Invasive Species Compendium

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Abstract

Diversity of short interspersed nuclear elements (SINEs) in lepidopteran insects and evidence of horizontal SINE transfer between baculovirus and lepidopteran hosts.

Abstract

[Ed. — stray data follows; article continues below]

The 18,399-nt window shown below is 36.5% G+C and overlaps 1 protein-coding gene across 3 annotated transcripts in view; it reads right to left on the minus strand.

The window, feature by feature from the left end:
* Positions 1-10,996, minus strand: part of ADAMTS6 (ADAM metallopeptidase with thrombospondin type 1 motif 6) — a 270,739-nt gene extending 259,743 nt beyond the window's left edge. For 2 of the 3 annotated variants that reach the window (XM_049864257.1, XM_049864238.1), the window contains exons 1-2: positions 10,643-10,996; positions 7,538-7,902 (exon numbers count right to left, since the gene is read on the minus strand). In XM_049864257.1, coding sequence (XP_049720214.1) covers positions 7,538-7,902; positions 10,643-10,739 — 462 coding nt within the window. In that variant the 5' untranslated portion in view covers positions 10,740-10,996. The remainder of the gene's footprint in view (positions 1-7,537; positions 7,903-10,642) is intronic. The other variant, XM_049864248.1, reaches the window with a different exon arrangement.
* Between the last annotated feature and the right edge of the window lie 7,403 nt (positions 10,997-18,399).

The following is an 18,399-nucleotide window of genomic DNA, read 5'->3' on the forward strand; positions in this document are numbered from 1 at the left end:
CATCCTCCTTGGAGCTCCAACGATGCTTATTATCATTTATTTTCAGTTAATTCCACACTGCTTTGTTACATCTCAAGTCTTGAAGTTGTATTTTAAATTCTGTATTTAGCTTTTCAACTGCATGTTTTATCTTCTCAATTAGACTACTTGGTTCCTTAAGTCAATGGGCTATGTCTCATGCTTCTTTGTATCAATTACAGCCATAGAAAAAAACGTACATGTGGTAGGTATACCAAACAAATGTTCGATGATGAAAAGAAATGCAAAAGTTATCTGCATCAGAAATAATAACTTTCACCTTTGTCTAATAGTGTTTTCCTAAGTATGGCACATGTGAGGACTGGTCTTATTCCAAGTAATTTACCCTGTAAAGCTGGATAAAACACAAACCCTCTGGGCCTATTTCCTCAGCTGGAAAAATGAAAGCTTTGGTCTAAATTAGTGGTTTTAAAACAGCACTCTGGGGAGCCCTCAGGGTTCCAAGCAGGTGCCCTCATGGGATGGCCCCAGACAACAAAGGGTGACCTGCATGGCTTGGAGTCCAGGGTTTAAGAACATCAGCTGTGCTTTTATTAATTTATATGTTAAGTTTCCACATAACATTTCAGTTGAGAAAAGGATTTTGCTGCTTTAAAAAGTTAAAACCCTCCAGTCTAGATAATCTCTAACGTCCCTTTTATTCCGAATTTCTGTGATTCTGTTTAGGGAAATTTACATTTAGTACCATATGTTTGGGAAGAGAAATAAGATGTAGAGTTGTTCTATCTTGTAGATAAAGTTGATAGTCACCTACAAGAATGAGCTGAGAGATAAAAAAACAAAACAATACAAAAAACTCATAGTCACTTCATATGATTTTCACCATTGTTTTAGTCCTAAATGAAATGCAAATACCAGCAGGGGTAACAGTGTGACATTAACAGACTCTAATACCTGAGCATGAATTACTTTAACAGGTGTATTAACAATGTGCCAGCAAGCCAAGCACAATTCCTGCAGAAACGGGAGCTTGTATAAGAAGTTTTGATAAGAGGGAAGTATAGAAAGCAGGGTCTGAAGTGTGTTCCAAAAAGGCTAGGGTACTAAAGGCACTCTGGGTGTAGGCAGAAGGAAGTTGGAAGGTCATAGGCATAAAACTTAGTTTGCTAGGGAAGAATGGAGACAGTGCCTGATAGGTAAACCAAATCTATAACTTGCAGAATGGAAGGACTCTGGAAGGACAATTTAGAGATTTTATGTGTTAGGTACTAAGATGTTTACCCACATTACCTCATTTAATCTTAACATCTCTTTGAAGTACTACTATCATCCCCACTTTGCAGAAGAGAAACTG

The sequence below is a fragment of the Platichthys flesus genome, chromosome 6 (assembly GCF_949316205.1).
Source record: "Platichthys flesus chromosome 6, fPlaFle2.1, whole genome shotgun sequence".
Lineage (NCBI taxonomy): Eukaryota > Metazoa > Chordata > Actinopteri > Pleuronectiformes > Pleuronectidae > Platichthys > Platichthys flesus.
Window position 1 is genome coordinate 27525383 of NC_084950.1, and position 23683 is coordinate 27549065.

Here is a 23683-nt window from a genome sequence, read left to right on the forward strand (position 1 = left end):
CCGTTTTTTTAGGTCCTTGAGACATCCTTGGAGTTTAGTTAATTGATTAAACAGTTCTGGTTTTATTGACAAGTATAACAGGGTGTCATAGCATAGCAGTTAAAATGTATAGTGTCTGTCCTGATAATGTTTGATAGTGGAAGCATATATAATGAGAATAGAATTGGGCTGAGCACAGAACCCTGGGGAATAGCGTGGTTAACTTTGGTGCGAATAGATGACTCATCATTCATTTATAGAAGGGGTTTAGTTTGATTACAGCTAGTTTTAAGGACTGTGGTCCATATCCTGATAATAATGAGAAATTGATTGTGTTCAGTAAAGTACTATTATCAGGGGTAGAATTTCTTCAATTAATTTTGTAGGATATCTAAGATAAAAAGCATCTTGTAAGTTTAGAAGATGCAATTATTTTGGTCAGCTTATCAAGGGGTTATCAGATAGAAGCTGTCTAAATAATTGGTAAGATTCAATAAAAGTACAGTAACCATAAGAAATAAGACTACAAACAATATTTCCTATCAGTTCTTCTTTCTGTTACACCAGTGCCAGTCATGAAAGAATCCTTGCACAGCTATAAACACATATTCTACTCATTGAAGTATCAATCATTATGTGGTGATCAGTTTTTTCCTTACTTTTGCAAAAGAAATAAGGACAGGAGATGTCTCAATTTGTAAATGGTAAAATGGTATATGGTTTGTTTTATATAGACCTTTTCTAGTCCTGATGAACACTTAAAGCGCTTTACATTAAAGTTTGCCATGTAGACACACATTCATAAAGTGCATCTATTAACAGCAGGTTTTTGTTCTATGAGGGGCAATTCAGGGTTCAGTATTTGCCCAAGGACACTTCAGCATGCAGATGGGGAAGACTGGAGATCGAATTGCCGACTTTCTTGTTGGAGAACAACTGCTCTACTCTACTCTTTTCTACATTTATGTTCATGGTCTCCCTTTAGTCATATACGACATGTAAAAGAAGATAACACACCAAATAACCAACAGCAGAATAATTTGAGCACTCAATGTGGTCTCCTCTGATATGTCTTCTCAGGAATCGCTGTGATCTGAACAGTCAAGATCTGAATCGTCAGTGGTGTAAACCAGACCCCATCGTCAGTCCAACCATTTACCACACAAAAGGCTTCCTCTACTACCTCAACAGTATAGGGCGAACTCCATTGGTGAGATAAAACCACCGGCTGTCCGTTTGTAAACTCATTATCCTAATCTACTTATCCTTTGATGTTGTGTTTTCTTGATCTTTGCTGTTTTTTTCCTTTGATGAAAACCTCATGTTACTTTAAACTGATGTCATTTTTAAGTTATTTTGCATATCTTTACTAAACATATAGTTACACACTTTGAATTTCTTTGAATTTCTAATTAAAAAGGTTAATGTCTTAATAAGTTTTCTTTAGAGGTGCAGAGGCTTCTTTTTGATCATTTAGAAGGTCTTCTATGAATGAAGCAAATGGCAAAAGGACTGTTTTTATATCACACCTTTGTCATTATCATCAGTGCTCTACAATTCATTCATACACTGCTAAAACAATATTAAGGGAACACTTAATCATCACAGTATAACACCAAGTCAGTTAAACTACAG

Background: Short interspersed nuclear elements (SINEs) belong to non-long terminal repeat (non-LTR) retrotransposons, which can mobilize dependent on the help of counterpart long interspersed nuclear elements (LINEs). Although 234 SINEs have been identified so far, only 23 are from insect species (SINEbase: http://sines.eimb.ru/). Results: Here, five SINEs were identified from the genome of Plutella xylostella, among which PxSE1, PxSE2 and PxSE3 were tRNA-derived SINEs, PxSE4 and PxSE5 were 5S RNA-derived SINEs. A total of 18 related SINEs were further identified in 13 lepidopteran insects and a baculovirus. The 3'-tail of PxSE5 shares highly identity with that of LINE retrotransposon, PxLINE1. The analysis of relative age distribution profiles revealed that PxSE1 is a relatively young retrotransposon in the genome of P. xylostella and was generated by recent explosive amplification. Integration pattern analysis showed that SINEs in P. xylostella prefer to insert into or accumulate in introns and regions 5 kb downstream of genes. In particular, the PxSE1-like element, SlNPVSE1, in Spodoptera litura nucleopolyhedrovirus II genome is highly identical to SfSE1 in Spodoptera frugiperda, SlittSE1 in Spodoptera littoralis, and SlituSE1 in Spodoptera litura, suggesting the occurrence of horizontal transfer. Conclusions: Lepidopteran insect genomes harbor a diversity of SINEs. The retrotransposition activity and copy number of these SINEs varies considerably between host lineages and SINE lineages. Host-parasite interactions facilitate the horizontal transfer of SINE between baculovirus and its lepidopteran hosts.